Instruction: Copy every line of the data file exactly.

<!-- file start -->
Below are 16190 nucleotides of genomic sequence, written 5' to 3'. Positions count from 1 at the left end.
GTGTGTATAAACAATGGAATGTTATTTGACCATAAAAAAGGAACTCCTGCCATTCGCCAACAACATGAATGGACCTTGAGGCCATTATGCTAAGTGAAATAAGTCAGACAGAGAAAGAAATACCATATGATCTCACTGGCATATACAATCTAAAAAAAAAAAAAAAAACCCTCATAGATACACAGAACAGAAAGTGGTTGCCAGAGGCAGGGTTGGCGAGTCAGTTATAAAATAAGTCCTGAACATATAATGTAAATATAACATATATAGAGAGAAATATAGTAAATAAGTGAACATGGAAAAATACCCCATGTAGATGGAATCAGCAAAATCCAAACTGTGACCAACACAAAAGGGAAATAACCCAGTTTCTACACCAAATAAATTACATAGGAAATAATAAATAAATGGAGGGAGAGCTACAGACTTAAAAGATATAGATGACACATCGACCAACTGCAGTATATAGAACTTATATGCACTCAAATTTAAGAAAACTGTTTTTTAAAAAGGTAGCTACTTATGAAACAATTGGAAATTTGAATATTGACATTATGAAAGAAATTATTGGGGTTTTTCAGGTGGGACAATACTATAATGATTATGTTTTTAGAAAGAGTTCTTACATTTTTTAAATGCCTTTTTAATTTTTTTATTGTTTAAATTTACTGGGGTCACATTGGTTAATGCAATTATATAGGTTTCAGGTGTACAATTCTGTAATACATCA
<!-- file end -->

Below are 16190 nucleotides of genomic sequence, written 5' to 3'. Positions count from 1 at the left end.
GTGTGTATAAACAATGGAATGTTATTTGACCATAAAAAAGGAACTCCTGCCATTCGCCAACAACATGAATGGACCTTGAGGCCATTATGCTAAGTGAAATAAGTCAGACAGAGAAAGAAATACCATATGATCTCACTGGCATATACAATCTAAAAAAAAAAAAAAAAACCCTCATAGATACACAGAACAGAAAGTGGTTGCCAGAGGCAGGGTTGGCGAGTCAGTTATAAAATAAGTCCTGAACATATAATGTAAATATAACATATATAGAGAGAAATATAGTAAATAAGTGAACATGGAAAAATACCCCATGTAGATGGAATCAGCAAAATCCAAACTGTGACCAACACAAAAGGGAAATAACCCAGTTTCTACACCAAATAAATTACATAGGAAATAATAAATAAATGGAGGGAGAGCTACAGACTTAAAAGATATAGATGACACATCGACCAACTGCAGTATATAGAACTTATATGCACTCAAATTTAAGAAAACTGTTTTTTAAAAAGGTAGCTACTTATGAAACAATTGGAAATTTGAATATTGACATTATGAAAGAAATTATTGGGGTTTTTCAGGTGGGACAATACTATAATGATTATGTTTTTAGAAAGAGTTCTTACATTTTTTAAATGCCTTTTTAATTTTTTTATTGTTTAAATTTACTGGGGTCACATTGGTTAATGCAATTATATAGGTTTCAGGTGTACAATTCTGTAATACATCA